When Artemis II NASA astronauts Reid Wiseman, Victor Glover, Christina Koch, and Canadian Space Agency astronaut Jeremy Hansen splash down in the Pacific Ocean after a 10-day mission around the Moon, NASA’s landing and recovery team will be ready to bring the Orion capsule and our astronauts back to land.
A major player in the capsule recovery and Artemis II crew safety is NASA’s Search and Rescue office based at the agency’s Goddard Space Flight Center in Greenbelt, Maryland, and managed by the Space Communications and Navigation (SCaN) program at NASA Headquarters.
For over 40 years, the Search and Rescue office has aided the international Cospas-Sarsat Program in the development of search and rescue technologies. These technologies allow hikers, boaters, and pilots activate a distress beacon should they find themselves in trouble. Since 1982, the system has been responsible for saving over 50,000 Earth explorers.
Now, the Search and Rescue office is applying their years of expertise to support NASA’s Artemis Moon missions. For Artemis II, NASA is equipping second-generation beacons called Advanced Next-Generation Emergency Locators (ANGEL) on the astronauts’ life preservers and installing another location beacon onto the Orion capsule so both can be located quickly.
The ANGEL beacon is a palm-sized device that integrates into the Orion Crew Survival Systems suit the astronauts will wear during launch and landing. If there is a contingency, such as a launch abort or landing outside the target splashdown zone, the ANGEL beacons will allow NASA’s Search and Rescue team to find the astronauts.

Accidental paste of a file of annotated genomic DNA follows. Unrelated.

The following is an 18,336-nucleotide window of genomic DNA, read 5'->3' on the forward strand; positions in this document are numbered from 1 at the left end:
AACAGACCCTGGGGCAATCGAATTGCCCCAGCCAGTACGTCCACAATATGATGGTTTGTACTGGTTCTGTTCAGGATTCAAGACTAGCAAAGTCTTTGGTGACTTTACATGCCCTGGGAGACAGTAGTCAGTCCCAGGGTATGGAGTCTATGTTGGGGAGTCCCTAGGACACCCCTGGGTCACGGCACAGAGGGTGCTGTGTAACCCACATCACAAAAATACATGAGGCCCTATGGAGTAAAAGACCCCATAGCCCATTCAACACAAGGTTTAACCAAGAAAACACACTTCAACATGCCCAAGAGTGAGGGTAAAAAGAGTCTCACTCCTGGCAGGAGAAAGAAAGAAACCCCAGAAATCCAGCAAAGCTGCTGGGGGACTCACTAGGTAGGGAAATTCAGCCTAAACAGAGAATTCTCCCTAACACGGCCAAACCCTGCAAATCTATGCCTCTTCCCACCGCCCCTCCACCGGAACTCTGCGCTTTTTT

SAR Mission Manager for National Affairs
“Our role in human spaceflight across all of NASA’s crewed programs mirrors the daily work we do to support worldwide rescue, protecting those in distress in some of the world’s harshest conditions,” said Cody Kelly, NASA search and rescue mission manager for national affairs. “Our astronauts are one of our most valuable resources and everything we’ve done in the last few years with Orion and Artemis has been to make sure we can really embody the Artemis goals not just of exploration but bringing the crew safely home.”
In addition to contingency planning, the Search and Rescue office helps track Orion on the day it returns to Earth. As the capsule re-enters Earth’s atmosphere, search and rescue team members will be on board the U.S. Navy ship involved in recovery operations, tracking Orion’s beacon to determine exact splashdown location. This is achieved through the Search and Rescue Intelligent Terminal, or SAINT, which was successfully tested during the uncrewed Artemis I mission in 2022. Once the main parachutes deploy on the capsule, the beacon is activated, and SAINT begins feeding location data to the recovery crew. The beacon is only turned off once recovery forces are at the capsule.
In July 2023, as part of the Artemis Underway Recovery Test 10, members of the search and rescue team were aboard the USS John P. Murtha putting their recovery hardware and procedures to the test. The team validated their mission posture and ensured that ANGEL, SAINT, and Orion’s beacon will all operate as planned. Additionally, they used this recovery test to simulate different recovery scenarios to ensure their communications channels and hardware work as intended.
Though the team hopes they will not have to use the ANGEL beacons during the Artemis II mission, NASA’s Search and Rescue office is standing by, tracking the Orion capsule and ensuring astronauts make it home safely.
“The work we do is deeply personal. We know that it’s our friends and colleagues in that capsule and need to ensure they feel safe throughout their journey,” said Kelly. “It is truly an honor and dream come true to be a small part of this large NASA effort.”